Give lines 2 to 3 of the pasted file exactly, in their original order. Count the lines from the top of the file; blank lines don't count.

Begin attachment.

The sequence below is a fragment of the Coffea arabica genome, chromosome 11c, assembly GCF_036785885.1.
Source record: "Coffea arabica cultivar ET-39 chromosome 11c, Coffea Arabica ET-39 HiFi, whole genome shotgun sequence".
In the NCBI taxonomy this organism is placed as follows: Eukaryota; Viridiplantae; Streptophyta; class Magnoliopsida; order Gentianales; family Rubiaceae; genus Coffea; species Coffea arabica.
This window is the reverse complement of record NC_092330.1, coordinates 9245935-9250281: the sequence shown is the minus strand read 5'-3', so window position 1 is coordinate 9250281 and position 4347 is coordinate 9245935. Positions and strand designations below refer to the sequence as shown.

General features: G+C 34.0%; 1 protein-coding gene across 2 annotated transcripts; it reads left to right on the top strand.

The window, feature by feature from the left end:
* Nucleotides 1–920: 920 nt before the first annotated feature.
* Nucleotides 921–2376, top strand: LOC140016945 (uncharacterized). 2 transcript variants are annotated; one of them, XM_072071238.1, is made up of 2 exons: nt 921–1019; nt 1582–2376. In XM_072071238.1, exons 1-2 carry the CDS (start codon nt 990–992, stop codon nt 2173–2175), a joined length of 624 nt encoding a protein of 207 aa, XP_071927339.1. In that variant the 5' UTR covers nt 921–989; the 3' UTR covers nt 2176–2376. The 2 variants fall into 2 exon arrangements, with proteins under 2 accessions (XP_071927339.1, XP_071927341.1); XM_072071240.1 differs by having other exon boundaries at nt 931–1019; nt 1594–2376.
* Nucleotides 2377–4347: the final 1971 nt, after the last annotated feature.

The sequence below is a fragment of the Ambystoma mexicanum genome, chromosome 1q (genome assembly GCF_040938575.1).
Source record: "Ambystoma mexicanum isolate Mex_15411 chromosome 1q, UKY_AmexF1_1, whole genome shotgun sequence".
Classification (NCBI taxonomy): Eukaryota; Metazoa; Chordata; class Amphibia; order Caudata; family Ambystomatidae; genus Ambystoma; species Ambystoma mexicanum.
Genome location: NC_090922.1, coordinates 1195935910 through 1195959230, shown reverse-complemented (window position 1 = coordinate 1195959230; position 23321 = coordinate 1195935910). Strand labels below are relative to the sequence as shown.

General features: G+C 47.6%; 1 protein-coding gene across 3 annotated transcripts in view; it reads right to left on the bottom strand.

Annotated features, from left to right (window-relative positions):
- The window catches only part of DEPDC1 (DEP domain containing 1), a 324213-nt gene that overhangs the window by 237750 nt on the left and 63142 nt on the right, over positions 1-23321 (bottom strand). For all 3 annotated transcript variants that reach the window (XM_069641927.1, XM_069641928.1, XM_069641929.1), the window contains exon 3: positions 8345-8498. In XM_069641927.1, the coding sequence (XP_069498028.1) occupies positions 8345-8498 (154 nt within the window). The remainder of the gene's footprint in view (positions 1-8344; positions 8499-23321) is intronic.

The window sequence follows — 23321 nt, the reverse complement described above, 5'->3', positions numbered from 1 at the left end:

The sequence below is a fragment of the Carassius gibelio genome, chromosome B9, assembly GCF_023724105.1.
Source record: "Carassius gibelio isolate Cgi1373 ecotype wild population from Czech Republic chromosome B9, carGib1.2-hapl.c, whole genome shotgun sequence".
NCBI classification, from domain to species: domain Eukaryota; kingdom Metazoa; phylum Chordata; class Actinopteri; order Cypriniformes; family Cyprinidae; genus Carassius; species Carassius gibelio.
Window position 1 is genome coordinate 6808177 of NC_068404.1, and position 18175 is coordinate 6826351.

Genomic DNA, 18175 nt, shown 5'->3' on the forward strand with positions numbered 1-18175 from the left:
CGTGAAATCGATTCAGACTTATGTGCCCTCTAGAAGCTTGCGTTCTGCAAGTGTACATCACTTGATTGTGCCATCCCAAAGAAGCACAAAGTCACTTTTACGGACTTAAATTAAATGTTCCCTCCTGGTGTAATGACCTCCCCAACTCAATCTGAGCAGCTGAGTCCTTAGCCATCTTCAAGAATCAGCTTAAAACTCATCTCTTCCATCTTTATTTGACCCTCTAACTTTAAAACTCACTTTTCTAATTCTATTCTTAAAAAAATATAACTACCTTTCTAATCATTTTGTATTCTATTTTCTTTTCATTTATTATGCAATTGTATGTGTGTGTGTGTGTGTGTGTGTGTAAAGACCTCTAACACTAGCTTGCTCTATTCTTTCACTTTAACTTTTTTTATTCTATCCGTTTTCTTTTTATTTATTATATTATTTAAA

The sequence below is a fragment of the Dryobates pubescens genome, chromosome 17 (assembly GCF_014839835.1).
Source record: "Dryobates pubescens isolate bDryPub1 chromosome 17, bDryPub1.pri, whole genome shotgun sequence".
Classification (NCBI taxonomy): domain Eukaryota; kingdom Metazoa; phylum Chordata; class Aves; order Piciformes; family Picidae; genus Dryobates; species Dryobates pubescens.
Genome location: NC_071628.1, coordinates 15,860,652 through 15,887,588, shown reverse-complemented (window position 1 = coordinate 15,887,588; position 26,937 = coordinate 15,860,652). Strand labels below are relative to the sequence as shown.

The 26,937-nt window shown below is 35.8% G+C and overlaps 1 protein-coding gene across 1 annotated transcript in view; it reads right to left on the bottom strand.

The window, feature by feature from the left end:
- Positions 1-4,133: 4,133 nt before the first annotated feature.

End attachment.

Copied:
Source record: "Coffea arabica cultivar ET-39 chromosome 11c, Coffea Arabica ET-39 HiFi, whole genome shotgun sequence".
In the NCBI taxonomy this organism is placed as follows: Eukaryota; Viridiplantae; Streptophyta; class Magnoliopsida; order Gentianales; family Rubiaceae; genus Coffea; species Coffea arabica.